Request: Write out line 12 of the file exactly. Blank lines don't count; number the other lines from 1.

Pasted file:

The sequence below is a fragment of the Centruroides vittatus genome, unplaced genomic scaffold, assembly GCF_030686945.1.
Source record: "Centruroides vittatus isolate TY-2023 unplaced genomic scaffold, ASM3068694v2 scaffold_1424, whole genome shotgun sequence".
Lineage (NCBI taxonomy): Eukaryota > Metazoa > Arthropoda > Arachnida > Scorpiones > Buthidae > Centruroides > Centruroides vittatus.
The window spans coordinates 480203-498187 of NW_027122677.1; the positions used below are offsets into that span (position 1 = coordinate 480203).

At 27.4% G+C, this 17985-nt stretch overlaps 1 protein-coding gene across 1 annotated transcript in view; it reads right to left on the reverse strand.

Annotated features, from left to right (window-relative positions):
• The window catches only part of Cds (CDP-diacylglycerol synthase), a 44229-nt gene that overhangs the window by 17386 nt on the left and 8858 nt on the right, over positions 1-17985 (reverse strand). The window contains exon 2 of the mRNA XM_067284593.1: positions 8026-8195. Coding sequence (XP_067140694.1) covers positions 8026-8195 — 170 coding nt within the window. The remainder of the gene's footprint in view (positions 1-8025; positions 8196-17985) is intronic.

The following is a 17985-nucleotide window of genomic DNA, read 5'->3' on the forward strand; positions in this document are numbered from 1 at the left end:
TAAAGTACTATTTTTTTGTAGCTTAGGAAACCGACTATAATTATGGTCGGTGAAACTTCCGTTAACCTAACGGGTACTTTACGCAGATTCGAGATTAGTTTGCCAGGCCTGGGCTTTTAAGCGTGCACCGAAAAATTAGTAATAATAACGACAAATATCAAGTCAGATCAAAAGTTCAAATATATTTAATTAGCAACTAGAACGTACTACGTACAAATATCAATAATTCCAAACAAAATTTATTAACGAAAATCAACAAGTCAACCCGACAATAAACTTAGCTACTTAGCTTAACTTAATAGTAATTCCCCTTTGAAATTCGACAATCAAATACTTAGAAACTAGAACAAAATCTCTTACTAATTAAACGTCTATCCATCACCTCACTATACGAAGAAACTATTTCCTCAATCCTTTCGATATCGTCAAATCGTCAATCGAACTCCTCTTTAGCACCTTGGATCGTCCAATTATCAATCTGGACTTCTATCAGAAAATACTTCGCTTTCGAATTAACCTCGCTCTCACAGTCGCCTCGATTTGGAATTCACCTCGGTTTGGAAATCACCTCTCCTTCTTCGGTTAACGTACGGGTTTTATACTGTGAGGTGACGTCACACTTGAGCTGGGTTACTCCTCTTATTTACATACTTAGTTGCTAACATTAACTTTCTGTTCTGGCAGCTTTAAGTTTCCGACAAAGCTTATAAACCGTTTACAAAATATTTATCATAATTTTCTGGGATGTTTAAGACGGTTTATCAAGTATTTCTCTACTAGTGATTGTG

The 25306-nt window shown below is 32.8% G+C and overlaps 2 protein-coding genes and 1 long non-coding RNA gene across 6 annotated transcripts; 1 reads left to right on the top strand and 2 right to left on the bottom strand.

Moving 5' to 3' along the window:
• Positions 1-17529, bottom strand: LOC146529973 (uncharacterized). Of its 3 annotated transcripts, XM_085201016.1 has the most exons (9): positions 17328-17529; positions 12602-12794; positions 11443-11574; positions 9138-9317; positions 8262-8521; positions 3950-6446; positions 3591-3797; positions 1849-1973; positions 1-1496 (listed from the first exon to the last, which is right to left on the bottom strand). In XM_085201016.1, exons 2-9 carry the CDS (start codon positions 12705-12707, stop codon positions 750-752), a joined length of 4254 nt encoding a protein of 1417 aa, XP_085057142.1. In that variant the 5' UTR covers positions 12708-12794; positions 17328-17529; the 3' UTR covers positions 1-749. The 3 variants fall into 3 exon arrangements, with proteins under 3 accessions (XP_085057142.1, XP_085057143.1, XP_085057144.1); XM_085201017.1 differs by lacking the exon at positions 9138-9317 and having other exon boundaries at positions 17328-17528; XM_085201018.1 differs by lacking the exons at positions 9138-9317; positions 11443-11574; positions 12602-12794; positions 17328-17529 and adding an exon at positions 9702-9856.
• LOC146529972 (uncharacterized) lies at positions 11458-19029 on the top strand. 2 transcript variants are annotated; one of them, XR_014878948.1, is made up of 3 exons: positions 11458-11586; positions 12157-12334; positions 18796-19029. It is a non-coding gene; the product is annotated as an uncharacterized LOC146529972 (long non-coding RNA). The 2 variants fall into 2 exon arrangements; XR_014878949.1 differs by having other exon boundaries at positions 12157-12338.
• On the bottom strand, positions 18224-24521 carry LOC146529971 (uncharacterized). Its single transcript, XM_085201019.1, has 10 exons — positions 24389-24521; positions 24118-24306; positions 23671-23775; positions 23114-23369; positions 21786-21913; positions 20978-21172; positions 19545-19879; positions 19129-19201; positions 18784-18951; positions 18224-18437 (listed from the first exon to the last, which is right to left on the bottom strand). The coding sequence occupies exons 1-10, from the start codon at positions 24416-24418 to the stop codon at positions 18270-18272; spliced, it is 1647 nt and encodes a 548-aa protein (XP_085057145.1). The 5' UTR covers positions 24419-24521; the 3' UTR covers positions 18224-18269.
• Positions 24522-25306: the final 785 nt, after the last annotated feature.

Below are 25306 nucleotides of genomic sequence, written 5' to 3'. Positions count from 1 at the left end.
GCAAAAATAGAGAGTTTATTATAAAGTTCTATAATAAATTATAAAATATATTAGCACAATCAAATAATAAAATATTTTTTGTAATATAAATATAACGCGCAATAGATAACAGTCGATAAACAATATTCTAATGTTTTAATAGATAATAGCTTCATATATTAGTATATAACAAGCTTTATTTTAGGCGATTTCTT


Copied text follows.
• Positions 1-17529, bottom strand: LOC146529973 (uncharacterized). Of its 3 annotated transcripts, XM_085201016.1 has the most exons (9): positions 17328-17529; positions 12602-12794; positions 11443-11574; positions 9138-9317; positions 8262-8521; positions 3950-6446; positions 3591-3797; positions 1849-1973; positions 1-1496 (listed from the first exon to the last, which is right to left on the bottom strand). In XM_085201016.1, exons 2-9 carry the CDS (start codon positions 12705-12707, stop codon positions 750-752), a joined length of 4254 nt encoding a protein of 1417 aa, XP_085057142.1. In that variant the 5' UTR covers positions 12708-12794; positions 17328-17529; the 3' UTR covers positions 1-749. The 3 variants fall into 3 exon arrangements, with proteins under 3 accessions (XP_085057142.1, XP_085057143.1, XP_085057144.1); XM_085201017.1 differs by lacking the exon at positions 9138-9317 and having other exon boundaries at positions 17328-17528; XM_085201018.1 differs by lacking the exons at positions 9138-9317; positions 11443-11574; positions 12602-12794; positions 17328-17529 and adding an exon at positions 9702-9856.